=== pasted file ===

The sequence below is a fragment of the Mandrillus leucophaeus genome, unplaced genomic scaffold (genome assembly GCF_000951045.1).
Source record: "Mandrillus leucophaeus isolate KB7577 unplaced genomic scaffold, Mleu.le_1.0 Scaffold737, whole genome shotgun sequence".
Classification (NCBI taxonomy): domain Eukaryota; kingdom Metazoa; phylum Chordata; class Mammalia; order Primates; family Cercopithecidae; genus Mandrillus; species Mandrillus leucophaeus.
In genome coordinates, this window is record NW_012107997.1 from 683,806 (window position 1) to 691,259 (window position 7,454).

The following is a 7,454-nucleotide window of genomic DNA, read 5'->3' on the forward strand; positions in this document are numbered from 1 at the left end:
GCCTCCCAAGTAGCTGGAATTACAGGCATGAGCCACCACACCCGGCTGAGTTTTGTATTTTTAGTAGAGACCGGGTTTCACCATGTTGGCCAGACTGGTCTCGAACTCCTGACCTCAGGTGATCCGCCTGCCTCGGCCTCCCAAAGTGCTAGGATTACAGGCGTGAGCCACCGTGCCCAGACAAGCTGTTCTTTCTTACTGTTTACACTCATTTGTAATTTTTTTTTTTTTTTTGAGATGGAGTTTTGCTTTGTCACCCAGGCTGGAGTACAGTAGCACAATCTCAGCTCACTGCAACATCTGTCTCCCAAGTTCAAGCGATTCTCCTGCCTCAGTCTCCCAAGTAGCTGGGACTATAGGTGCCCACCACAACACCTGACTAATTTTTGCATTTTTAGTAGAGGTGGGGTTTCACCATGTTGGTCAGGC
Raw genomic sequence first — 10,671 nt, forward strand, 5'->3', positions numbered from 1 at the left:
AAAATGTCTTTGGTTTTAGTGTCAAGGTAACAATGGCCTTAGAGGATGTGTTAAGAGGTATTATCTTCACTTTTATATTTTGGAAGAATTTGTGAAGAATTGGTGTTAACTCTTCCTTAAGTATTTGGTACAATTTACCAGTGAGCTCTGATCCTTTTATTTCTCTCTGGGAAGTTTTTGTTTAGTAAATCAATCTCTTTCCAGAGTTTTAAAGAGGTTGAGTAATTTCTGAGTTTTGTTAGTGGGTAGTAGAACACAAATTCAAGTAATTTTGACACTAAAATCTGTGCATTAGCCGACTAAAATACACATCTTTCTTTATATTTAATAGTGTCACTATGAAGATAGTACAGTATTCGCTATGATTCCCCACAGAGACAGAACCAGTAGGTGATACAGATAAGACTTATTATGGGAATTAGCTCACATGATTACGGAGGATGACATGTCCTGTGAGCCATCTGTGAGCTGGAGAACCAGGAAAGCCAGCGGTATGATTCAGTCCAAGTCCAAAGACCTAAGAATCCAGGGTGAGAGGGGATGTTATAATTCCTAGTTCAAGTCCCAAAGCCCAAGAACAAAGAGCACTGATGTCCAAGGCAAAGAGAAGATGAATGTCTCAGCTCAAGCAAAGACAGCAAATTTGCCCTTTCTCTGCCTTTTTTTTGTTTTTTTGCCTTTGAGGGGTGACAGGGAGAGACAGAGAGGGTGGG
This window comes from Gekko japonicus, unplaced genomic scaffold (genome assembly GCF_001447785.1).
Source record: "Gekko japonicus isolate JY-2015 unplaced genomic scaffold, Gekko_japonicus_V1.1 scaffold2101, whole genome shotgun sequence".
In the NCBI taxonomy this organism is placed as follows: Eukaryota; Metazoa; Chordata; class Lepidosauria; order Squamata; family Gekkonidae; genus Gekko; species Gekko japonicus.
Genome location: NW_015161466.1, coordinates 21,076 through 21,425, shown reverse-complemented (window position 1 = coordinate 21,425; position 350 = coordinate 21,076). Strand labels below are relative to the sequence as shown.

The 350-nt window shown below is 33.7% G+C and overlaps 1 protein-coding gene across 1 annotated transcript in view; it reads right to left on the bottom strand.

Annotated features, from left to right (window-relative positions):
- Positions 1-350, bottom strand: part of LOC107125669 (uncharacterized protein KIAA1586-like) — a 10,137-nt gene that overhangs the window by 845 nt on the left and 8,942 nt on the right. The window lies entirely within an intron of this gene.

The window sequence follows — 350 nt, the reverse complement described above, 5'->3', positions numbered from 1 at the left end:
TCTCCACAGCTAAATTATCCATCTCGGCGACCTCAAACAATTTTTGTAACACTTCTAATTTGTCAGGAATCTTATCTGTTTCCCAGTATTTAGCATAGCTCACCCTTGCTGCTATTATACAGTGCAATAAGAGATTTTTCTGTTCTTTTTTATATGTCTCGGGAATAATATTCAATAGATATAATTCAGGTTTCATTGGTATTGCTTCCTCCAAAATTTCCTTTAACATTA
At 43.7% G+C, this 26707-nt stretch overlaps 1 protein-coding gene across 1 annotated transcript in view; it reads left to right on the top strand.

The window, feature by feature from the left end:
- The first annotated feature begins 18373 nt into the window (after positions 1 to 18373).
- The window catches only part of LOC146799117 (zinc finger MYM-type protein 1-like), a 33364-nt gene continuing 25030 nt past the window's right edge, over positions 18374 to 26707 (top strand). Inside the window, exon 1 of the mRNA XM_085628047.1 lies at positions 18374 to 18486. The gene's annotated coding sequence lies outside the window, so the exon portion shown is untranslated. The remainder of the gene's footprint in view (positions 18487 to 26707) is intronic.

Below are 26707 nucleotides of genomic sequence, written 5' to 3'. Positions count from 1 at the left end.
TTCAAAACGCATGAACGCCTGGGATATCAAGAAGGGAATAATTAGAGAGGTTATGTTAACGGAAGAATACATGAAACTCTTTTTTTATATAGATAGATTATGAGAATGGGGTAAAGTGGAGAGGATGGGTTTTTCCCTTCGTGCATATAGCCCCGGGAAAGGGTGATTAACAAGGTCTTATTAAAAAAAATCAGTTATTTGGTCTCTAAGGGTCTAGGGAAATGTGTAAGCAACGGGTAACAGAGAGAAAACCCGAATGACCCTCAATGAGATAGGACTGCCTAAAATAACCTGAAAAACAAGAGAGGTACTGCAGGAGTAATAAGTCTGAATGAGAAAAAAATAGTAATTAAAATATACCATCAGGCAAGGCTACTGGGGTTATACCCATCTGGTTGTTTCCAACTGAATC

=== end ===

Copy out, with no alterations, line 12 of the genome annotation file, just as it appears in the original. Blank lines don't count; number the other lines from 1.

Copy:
Genome location: NW_015161466.1, coordinates 21,076 through 21,425, shown reverse-complemented (window position 1 = coordinate 21,425; position 350 = coordinate 21,076). Strand labels below are relative to the sequence as shown.